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The Third Life of Grange Copeland

4.10  ·  Rating details ·  3,676 ratings  ·  244 reviews
In one lifetime we have many chances to get it right

Grange Copeland, a deeply conflicted and struggling tenant farmer in the Deep South of the 1930s, leaves his family and everything he’s ever known to find happiness and respect in the cold cities of the North. This misadventure, his “second life,” proves a dismal failure that sends him back where he came from to confront
ebook, 318 pages
Published November 22nd 2011 by Open Road Media (first published 1970)
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May 22, 2017 rated it it was amazing  ·  review of another edition
A motley crew of malcontents populate this soaring novel; the death of a main character early on reverberates throughout the story like some primal scream. After reading Walker's first book, there is a 0% chance that you will feel like you didn't share the lives of the heavenly creatures--you will be there with them for all of their minor glories & devastating pitfalls. It is exemplary writing that describes the darkness of humanity, the lack of it in families & communities. There is a back & fo ...more
May 19, 2018 rated it really liked it  ·  review of another edition
Alice Walker explores the connection between brutal, dehumanizing, economically crippling racism and brutal, degrading, crippling domestic violence. The story begins in 1929 rural Georgia with Grange Copeland taking out his degradation on his wife and son. With a dead mother and a disappeared father, that son goes on to repeat the pattern despite his pledge to be different. But when Grange is able to confront his rage and name its source, he is able to return to his home and provide his granddau ...more
Paige Farmer
Jun 27, 2012 rated it it was amazing  ·  review of another edition
While I am a die hard fan of The Color Purple, some years ago I stumbled upon this lesser known, yet equally as moving novel by Alice Walker. The Third Life of Grange Copeland gives a realistic glimpse into life as a black man in the early to mid twentieth century, chronicling the inevitable personal and societal changes that come with maturity, wisdom and time. Grange is a man with deep flaws and Ms. Walker's story telling leads the reader through a series of emotions toward him, ranging from s ...more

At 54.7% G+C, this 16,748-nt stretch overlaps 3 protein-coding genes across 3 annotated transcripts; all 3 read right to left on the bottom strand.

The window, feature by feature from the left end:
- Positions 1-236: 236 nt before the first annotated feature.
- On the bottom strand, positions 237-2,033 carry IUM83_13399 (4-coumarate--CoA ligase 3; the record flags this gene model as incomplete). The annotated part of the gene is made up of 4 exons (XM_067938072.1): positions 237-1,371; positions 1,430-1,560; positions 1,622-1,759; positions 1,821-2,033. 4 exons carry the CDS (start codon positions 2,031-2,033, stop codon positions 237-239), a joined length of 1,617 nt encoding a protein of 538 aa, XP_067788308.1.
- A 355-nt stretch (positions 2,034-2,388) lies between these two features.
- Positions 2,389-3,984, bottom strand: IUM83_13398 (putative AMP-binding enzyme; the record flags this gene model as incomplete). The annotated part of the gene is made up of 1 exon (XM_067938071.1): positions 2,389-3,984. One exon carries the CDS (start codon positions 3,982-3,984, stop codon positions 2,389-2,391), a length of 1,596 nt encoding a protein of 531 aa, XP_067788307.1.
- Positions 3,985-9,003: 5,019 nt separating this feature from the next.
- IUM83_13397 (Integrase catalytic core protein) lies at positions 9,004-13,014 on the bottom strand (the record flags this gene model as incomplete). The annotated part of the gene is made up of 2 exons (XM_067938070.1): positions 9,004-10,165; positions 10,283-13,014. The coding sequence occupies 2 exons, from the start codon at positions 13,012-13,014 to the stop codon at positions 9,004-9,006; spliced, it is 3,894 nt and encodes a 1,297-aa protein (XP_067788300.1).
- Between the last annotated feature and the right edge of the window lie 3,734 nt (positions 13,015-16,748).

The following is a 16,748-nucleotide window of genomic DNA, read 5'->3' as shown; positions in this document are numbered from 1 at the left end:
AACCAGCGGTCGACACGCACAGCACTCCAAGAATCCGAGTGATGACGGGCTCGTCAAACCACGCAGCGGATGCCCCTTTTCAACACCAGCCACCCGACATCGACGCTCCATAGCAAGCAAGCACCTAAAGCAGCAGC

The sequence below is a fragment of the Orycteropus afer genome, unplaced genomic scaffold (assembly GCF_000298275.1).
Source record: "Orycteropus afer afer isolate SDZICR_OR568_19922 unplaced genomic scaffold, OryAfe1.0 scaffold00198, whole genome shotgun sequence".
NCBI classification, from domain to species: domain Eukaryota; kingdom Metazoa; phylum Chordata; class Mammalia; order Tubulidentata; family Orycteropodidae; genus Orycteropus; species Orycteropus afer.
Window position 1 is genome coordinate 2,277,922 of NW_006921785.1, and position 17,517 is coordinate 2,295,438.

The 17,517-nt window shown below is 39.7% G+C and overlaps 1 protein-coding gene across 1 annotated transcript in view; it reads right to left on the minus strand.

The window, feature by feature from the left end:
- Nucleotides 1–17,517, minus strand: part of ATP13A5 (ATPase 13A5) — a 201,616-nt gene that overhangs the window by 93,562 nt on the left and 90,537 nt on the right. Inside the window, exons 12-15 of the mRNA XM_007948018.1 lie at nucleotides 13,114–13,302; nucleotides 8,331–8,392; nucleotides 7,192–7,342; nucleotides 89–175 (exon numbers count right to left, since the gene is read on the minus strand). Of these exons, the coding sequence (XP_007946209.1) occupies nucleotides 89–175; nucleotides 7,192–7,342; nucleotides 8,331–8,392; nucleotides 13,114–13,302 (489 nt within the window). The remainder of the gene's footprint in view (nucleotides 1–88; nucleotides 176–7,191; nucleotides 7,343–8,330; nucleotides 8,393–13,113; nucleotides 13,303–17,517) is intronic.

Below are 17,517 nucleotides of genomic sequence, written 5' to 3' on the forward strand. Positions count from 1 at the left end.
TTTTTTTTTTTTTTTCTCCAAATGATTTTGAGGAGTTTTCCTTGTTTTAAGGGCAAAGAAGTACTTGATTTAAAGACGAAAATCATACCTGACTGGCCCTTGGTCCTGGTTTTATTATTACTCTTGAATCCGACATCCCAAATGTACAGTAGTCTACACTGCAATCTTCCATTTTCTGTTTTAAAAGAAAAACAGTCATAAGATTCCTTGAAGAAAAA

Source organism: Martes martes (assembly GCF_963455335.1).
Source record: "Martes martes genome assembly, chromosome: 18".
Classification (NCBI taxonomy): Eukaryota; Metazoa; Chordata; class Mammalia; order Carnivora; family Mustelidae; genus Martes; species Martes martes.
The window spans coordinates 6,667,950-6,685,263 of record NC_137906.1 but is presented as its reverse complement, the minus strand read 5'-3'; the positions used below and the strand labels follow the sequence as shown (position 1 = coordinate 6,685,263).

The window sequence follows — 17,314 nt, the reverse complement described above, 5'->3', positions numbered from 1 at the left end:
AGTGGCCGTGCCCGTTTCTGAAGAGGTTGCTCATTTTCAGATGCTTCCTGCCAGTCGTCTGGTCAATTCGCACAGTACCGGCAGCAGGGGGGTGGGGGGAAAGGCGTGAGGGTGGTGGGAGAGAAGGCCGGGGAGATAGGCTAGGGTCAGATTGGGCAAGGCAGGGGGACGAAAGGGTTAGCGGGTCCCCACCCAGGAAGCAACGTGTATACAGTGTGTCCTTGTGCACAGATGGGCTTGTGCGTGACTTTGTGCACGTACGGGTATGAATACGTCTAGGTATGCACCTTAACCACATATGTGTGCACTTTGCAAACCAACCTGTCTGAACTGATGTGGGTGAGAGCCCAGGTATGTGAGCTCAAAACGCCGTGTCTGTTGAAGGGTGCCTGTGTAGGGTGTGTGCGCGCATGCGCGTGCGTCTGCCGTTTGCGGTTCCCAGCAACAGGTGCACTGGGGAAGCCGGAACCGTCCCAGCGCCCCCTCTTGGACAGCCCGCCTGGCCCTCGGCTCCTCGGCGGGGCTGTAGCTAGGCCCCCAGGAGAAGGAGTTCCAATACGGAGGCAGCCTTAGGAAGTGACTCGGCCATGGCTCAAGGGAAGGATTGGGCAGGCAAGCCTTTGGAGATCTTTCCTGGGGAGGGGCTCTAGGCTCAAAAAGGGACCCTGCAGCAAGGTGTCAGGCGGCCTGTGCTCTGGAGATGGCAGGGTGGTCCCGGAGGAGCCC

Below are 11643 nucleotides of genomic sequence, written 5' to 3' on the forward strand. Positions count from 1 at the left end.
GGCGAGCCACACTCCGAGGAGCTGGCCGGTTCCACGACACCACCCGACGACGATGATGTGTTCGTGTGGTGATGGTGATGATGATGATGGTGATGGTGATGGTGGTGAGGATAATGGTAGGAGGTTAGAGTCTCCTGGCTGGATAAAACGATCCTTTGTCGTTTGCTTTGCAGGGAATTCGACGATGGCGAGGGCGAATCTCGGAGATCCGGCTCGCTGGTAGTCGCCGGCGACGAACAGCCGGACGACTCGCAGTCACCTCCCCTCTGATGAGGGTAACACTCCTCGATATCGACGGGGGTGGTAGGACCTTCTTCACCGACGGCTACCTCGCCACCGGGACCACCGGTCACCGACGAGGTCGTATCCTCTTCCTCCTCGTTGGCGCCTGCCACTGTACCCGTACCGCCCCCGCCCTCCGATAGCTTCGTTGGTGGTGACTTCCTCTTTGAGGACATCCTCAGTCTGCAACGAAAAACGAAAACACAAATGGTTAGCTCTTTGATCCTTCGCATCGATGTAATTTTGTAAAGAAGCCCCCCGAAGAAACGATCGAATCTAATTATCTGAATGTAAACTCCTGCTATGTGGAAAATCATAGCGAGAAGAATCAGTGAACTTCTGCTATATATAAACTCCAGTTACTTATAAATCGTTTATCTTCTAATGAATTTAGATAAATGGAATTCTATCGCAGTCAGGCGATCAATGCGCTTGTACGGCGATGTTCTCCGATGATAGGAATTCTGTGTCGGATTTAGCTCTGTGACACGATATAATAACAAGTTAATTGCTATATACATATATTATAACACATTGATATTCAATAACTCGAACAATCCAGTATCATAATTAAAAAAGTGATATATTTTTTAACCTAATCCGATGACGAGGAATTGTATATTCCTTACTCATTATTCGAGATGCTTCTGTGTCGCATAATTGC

Apr 05, 2014 rated it it was amazing  ·  review of another edition
Better than The Color Purple, Walker's first novel is staunchly feminist (in a completely modern human rights kind of way), with a startlingly transparent look into the male characters' motives and perspective on domestic violence. That the reader comes to love such a hateful character as Grange Copeland and feels hope and anger and sorrow and pity for another (who did some truly diabolical things that made me gasp) is testament to Walker's huge talent. This story, while packed with important so ...more
May 08, 2008 rated it it was amazing  ·  review of another edition
Love it, love it. It's not like Alice Walker's later books, after she fell under the spell of Carl Jung. More simple, more homespun, same soul. One of my favorites of her books.
Aug 26, 2017 rated it it was amazing  ·  review of another edition
How can a family, a community, a race, a nation, a world, be healthy and strong if one half dominates the other half through threats, intimidation and actual acts of violence?
-Alice Walker, Afterward: The Third Life of Grange Copeland

This is a very timely novel by the incomparable Ms. Alice Walker. It is a joy and a sorrow that a novel of this subject matter is still relevant in 2017. I wish more would read it or it would be formatted into a movie so that the masses can receive the messages
Raul Bimenyimana
This book published in 1970, is Ms Walker's first book and what a debut. The Third Life of Grange Copeland is primarily set in Baker County, Georgia, tells the story of a family and its cycle of abuse, hatred and oppression.

I admit that I love this book more than I did the fantastic The Color Purple.

Ms Walker's writing is beautifully crafted, her unfaltering prose traverses the oppressive South to the cold North of pre-Civil Rights Movement USA, unflinchingly telling the story of humanity, and i
Aug 13, 2012 rated it it was amazing  ·  review of another edition
Shelves: read-2012
An enlightening book about violence within the black community in the deep south mainly by men against their own families. The men are so angry at their unfair position in society that they take it out on their wives and children and then in turn blame it on their treatment at the hands of white people.

At the beginning of the book Grange is married with a young son, Brownfield. The family lead a miserable, poor existence with Grange barely acknowledging his son and frittering away what little m
Jul 21, 2020 rated it really liked it  ·  review of another edition